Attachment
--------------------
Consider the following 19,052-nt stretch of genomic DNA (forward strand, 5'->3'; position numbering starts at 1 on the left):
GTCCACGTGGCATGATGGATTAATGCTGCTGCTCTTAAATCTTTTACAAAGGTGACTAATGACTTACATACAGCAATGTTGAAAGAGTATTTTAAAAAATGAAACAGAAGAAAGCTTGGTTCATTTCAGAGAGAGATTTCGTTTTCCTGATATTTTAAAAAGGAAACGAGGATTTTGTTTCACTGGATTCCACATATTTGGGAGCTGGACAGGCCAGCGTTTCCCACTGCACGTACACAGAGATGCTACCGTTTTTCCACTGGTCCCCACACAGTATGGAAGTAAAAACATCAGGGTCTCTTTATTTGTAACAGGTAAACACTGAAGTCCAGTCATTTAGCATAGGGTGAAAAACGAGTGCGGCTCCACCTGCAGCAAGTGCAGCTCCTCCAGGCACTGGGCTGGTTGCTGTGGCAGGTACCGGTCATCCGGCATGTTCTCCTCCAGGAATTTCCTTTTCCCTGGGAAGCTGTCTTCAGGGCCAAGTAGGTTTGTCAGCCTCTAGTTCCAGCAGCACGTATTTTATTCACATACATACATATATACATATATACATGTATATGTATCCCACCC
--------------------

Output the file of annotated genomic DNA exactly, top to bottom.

Consider the following 19,052-nt stretch of genomic DNA (forward strand, 5'->3'; position numbering starts at 1 on the left):
GTCCACGTGGCATGATGGATTAATGCTGCTGCTCTTAAATCTTTTACAAAGGTGACTAATGACTTACATACAGCAATGTTGAAAGAGTATTTTAAAAAATGAAACAGAAGAAAGCTTGGTTCATTTCAGAGAGAGATTTCGTTTTCCTGATATTTTAAAAAGGAAACGAGGATTTTGTTTCACTGGATTCCACATATTTGGGAGCTGGACAGGCCAGCGTTTCCCACTGCACGTACACAGAGATGCTACCGTTTTTCCACTGGTCCCCACACAGTATGGAAGTAAAAACATCAGGGTCTCTTTATTTGTAACAGGTAAACACTGAAGTCCAGTCATTTAGCATAGGGTGAAAAACGAGTGCGGCTCCACCTGCAGCAAGTGCAGCTCCTCCAGGCACTGGGCTGGTTGCTGTGGCAGGTACCGGTCATCCGGCATGTTCTCCTCCAGGAATTTCCTTTTCCCTGGGAAGCTGTCTTCAGGGCCAAGTAGGTTTGTCAGCCTCTAGTTCCAGCAGCACGTATTTTATTCACATACATACATATATACATATATACATGTATATGTATCCCACCC